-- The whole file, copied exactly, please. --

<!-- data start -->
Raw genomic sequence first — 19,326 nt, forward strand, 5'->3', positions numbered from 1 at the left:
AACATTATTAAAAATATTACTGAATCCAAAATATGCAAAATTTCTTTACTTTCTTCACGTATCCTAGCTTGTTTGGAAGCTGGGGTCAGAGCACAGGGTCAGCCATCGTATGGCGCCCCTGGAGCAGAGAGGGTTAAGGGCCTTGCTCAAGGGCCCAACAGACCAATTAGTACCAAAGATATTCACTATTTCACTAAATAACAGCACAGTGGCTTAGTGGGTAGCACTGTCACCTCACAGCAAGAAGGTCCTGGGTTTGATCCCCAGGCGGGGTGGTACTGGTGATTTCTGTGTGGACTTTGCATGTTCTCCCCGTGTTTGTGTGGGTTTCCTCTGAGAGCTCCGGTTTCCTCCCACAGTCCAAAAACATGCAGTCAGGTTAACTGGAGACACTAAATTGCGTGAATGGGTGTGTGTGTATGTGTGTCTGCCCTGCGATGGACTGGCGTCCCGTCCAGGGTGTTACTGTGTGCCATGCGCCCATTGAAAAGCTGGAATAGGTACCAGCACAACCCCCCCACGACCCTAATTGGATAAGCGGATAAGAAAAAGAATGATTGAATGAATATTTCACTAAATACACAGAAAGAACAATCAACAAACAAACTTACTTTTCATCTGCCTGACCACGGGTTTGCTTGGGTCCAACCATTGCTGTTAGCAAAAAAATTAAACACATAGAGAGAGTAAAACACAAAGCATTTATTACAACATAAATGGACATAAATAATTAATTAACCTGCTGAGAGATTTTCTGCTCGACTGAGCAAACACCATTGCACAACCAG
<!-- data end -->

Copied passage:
Raw genomic sequence first — 19,326 nt, forward strand, 5'->3', positions numbered from 1 at the left:
AACATTATTAAAAATATTACTGAATCCAAAATATGCAAAATTTCTTTACTTTCTTCACGTATCCTAGCTTGTTTGGAAGCTGGGGTCAGAGCACAGGGTCAGCCATCGTATGGCGCCCCTGGAGCAGAGAGGGTTAAGGGCCTTGCTCAAGGGCCCAACAGACCAATTAGTACCAAAGATATTCACTATTTCACTAAATAACAGCACAGTGGCTTAGTGGGTAGCACTGTCACCTCACAGCAAGAAGGTCCTGGGTTTGATCCCCAGGCGGGGTGGTACTGGTGATTTCTGTGTGGACTTTGCATGTTCTCCCCGTGTTTGTGTGGGTTTCCTCTGAGAGCTCCGGTTTCCTCCCACAGTCCAAAAACATGCAGTCAGGTTAACTGGAGACACTAAATTGCGTGAATGGGTGTGTGTGTATGTGTGTCTGCCCTGCGATGGACTGGCGTCCCGTCCAGGGTGTTACTGTGTGCCATGCGCCCATTGAAAAGCTGGAATAGGTACCAGCACAACCCCCCCACGACCCTAATTGGATAAGCGGATAAGAAAAAGAATGATTGAATGAATATTTCACTAAATACACAGAAAGAACAATCAACAAACAAACTTACTTTTCATCTGCCTGACCACGGGTTTGCTTGGGTCCAACCATTGCTGTTAGCAAAAAAATTAAACACATAGAGAGAGTAAAACACAAAGCATTTATTACAACATAAATGGACATAAATAATTAATTAACCTGCTGAGAGATTTTCTGCTCGACTGAGCAAACACCATTGCACAACCAG